December 13, 2006

by Reb Yudel
Arizona American Water Company silences citizens

Rather far afield from this blog's usuals concerns... but since this cropped up in my news feeds, I don't want it to go unnoticed.

Sean Tierney describes how he and his fellow citizens who tried, unsuccessfully, to prevent the Arizona American Water Company from building arsenic storage tanks in his back yard are now being silenced:

’m now staring at a settlement agreement that’s been signed by everyone else in the neighborhood. It essentially says “You agree to take down the site and never speak of the incident again. You also indemnify us from the inevitable relative loss of property values that you will experience. In exchange we agree not to sue you.” They’ve had a year and half to sue us for slander now but never have. If anything we’ve said so far on the site was false they could have sued us many times already… This is a disturbing maneuver to coerce everyone into silence. And unfortunately it has achieved its purpose- all plaintiffs from the lawsuit have signed it. This ordeal has nearly bankrupted some people and I don’t blame them one bit for signing - we don’t all have the budgets of a large utility company to finance our battles. Not everyone has the option to do what’s right in this situation. Signing this is simply twelve shades of wrong and I feel sick to my stomach that I’m caving in to these guys.

I wonder how much of the web site (you can find it on the Wayback Machine) is actionable, even if false. For example, here's what's on the site's home page:
We are a group of concerned citizens who reside in four housing areas affected by the proposed construction of two gargantuan side-by-side above-ground water reservoirs by the Arizona American Water Company in beautiful Scottsdale, Arizona. It is our intent to educate the public on some disturbing issues regarding this construction project.

This issue is not related to the water treatment plant construction on the corner of Hayden and McDonald in Scottsdale.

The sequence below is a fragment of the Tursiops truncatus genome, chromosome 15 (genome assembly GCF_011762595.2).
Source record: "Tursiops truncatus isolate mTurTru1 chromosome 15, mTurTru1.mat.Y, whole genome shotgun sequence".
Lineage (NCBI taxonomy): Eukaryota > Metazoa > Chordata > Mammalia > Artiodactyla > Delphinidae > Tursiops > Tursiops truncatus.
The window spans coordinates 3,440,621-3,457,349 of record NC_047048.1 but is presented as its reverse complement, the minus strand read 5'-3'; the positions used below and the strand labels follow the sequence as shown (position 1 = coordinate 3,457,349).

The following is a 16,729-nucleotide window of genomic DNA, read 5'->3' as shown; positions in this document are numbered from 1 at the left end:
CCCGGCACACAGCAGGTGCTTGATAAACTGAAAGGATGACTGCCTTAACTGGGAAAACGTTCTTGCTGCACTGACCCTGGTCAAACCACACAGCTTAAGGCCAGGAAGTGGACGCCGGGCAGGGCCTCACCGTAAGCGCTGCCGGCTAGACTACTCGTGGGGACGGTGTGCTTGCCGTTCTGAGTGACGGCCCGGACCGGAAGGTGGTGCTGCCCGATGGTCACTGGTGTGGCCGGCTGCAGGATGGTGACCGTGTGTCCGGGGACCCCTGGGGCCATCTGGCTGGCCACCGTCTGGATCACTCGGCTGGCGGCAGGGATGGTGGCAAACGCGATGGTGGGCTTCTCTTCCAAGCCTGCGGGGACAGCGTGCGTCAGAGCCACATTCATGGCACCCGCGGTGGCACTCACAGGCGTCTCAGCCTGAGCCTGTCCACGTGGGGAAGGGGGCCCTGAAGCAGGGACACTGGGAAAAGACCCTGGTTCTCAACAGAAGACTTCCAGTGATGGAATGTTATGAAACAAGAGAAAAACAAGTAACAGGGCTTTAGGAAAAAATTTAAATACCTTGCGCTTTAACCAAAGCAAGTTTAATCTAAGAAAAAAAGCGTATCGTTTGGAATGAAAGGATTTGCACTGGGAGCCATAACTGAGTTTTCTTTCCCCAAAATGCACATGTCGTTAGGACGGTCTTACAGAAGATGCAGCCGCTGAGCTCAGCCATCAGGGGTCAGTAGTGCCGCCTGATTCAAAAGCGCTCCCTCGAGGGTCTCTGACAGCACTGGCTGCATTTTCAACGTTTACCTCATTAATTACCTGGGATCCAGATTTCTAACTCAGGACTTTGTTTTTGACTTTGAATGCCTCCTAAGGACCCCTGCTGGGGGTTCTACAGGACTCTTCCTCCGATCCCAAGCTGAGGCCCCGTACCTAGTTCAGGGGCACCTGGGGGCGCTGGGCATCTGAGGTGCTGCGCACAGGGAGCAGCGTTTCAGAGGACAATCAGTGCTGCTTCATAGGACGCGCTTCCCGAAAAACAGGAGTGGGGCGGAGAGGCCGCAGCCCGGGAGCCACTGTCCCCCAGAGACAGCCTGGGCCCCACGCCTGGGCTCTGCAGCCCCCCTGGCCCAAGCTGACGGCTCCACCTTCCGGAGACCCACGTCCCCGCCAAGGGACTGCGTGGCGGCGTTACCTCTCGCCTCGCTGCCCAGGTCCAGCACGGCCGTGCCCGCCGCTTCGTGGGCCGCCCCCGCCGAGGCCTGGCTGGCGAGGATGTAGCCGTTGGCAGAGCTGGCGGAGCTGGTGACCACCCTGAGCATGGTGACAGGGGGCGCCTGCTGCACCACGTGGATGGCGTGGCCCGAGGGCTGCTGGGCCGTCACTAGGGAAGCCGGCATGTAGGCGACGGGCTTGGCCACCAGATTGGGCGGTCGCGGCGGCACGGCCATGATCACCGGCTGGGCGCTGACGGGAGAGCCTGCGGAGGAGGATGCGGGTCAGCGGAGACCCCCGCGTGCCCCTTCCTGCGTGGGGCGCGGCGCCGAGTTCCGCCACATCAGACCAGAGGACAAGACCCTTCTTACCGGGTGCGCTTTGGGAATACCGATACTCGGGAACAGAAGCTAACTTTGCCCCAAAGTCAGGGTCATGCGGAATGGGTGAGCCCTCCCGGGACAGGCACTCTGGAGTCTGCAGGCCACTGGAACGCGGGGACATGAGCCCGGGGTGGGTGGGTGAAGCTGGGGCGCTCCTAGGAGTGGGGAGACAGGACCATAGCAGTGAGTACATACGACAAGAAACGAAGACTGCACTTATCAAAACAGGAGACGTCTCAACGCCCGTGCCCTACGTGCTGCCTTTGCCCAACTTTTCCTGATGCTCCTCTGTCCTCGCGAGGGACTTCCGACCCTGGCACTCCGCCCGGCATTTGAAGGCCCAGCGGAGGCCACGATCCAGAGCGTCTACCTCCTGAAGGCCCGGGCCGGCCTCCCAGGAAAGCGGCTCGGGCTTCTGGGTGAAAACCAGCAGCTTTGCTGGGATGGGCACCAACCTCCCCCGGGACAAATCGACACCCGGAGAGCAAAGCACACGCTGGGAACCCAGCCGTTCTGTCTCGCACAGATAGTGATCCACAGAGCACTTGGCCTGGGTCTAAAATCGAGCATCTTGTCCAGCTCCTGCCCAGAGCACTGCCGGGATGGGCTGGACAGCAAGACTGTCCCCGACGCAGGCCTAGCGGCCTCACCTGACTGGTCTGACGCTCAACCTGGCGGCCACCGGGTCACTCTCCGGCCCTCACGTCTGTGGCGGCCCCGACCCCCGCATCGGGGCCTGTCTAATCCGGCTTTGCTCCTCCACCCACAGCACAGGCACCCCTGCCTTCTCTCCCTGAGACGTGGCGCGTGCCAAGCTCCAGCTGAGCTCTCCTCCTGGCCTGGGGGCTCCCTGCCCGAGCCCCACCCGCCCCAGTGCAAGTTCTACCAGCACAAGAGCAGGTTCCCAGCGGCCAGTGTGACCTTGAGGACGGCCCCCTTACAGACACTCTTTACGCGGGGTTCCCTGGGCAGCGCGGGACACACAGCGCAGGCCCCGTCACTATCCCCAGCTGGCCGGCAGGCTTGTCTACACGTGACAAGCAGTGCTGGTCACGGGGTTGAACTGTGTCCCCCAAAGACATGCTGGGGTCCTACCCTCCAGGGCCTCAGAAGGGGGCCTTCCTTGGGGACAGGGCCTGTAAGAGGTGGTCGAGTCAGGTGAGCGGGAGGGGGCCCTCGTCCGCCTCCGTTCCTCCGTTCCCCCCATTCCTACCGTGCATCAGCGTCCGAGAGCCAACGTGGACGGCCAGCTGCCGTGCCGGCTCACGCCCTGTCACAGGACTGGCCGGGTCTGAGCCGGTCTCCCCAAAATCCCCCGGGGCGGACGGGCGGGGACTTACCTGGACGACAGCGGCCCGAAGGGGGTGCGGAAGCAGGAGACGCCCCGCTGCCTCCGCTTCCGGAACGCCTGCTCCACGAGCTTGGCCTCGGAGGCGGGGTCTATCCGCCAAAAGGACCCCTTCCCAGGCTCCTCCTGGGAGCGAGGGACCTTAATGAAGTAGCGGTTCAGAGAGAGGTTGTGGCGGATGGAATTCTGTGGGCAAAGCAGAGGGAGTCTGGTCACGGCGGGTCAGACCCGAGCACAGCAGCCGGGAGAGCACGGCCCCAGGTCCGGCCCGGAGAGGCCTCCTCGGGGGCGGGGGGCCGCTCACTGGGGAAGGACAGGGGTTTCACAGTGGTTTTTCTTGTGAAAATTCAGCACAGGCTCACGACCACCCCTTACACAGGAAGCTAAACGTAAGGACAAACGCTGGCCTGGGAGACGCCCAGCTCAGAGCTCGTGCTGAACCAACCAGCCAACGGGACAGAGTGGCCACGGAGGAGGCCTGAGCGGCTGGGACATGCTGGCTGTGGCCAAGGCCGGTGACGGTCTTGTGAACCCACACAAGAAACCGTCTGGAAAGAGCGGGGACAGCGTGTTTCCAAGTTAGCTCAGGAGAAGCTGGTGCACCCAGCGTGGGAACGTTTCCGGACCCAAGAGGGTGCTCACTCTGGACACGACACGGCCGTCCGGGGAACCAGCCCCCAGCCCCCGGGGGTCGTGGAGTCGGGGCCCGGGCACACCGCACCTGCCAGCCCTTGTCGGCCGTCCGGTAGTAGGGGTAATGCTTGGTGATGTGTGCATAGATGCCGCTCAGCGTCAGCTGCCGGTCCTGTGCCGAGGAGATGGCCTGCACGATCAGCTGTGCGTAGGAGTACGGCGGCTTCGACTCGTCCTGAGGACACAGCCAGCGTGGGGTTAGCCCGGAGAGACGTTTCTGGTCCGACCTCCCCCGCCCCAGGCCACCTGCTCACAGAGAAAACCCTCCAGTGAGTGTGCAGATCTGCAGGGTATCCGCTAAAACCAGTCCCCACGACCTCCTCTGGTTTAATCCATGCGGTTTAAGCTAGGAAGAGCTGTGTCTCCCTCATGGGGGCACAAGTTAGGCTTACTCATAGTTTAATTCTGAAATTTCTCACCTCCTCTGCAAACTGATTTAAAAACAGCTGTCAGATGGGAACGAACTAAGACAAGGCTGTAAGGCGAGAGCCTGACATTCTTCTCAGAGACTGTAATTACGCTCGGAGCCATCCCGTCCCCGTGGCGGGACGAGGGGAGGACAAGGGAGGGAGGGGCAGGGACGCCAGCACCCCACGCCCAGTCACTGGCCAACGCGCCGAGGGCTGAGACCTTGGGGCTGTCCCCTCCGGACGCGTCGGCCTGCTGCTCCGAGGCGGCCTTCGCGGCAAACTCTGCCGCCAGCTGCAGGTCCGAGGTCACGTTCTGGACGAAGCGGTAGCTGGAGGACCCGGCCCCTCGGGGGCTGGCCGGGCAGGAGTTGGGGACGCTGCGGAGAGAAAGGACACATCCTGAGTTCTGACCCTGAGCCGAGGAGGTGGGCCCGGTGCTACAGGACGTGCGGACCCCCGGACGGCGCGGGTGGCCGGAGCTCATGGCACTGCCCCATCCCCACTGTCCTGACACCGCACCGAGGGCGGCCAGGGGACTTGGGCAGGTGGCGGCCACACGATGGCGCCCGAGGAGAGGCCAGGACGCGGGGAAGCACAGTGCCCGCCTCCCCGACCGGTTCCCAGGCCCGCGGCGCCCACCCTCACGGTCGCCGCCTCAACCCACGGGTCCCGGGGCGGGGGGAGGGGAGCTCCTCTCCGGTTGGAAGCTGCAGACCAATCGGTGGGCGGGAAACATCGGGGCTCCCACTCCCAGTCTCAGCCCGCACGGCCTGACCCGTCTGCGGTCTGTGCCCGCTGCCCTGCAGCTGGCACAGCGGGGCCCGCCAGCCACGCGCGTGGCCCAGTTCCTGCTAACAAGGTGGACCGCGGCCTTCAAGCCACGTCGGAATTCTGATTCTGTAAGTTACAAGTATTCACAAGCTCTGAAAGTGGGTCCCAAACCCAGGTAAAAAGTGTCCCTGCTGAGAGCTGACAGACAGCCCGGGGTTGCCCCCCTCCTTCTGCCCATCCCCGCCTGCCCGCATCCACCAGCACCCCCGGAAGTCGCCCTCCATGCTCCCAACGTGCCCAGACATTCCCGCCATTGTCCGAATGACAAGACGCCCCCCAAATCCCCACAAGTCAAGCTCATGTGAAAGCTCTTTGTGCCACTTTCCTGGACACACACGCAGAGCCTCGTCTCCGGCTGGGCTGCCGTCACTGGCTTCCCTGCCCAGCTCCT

The Arsenic Removal Treatment Facility at issue will be located in the Cattletrack neighborhood area, north of McDonald on Miller Road. These proposed reservoirs are not a necessary part of the Arsenic Removal Process. We recognize the necessity to comply with new EPA guidelines for safer drinking water and our residents are NOT opposed to construction of the Facility! The arsenic can be reduced from our drinking water as requested by the EPA without actually building these reservoirs! Arizona American Water Company has lumped the construction of these reservoirs in with the Facility build-out for financial reasons.

It is our hope to raise sufficient citizen awareness and apply essential political pressure to get Arizona American Water Company to partially bury the reservoirs and bring them to a height that is consistent with the renderings originally presented to our residents. This outcome will maintain the beauty of our neighborhood and the scenic canal-greenbelt area as well as send a message to land developers and City representatives that they must respect the neighborhoods and honor their promises to our citizens.

We appreciate your interest in our effort to maintain the beauty of Scottsdale for all to enjoy.

I suppose that's claiming that the utility -- gasp! -- is not being forthright about its motives. I find that that would be hard to rise to the level of libel. Let's see if there is anything potentially libelous in the "background" page:

The road for our residents has not been an easy one thus far.

Read on...

On August 5, 2004, the Arizona American Water Company ("AAWC") sponsored an Open House event specific to future construction of the Paradise Valley Arsenic Removal Facility ("The Facility"). Residents from Cattletrack, Casa Del Mar and the Colony at Scottsdale were in attendance. At that meeting, AAWC presented renderings of The Facility as well as proposed height, width and placement of the finished water retention reservoirs. These reservoirs were represented as a total height of twenty-two feet, recessed twelve feet into the ground with ten feet protruding above ground. Renderings indicated that the finished reservoirs would be visible two feet above the eight-foot retaining wall on the property. At that time, residents concerned with the ten-foot height of the reservoirs queried AAWC as to the possibility that the reservoirs could be further recessed into the ground. AAWC explained that this could be accomplished.

Shortly thereafter, the City Council approved zoning of land parcel 6237 Cattletrack-Miller Road in Scottsdale for this project based upon existent use of the land in that area. The original parcel was designated as Special Use-Historical Campus land but approval was provided to the AAWC to erect a portion of their facility on it. This was the proposed site for construction of the reservoirs, however no reservoirs had ever existed on that parcel of land in the past. At that time, there was no discussion as to the height or width of the reservoirs. Further, there was no public input as to the zoning process at that time.